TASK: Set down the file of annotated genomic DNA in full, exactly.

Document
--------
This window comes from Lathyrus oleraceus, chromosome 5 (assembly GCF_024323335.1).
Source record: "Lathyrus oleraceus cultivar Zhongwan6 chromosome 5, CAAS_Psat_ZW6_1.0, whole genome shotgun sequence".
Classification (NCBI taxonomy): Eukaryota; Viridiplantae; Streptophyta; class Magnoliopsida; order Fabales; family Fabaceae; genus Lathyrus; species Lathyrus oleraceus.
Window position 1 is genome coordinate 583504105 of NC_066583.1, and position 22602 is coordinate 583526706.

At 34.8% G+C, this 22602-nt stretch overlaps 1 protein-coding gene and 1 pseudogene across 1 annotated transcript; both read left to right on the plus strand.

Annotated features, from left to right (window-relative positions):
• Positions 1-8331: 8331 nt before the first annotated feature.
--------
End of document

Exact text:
This window comes from Lathyrus oleraceus, chromosome 5 (assembly GCF_024323335.1).
Source record: "Lathyrus oleraceus cultivar Zhongwan6 chromosome 5, CAAS_Psat_ZW6_1.0, whole genome shotgun sequence".
Classification (NCBI taxonomy): Eukaryota; Viridiplantae; Streptophyta; class Magnoliopsida; order Fabales; family Fabaceae; genus Lathyrus; species Lathyrus oleraceus.
Window position 1 is genome coordinate 583504105 of NC_066583.1, and position 22602 is coordinate 583526706.

At 34.8% G+C, this 22602-nt stretch overlaps 1 protein-coding gene and 1 pseudogene across 1 annotated transcript; both read left to right on the plus strand.

Annotated features, from left to right (window-relative positions):
• Positions 1-8331: 8331 nt before the first annotated feature.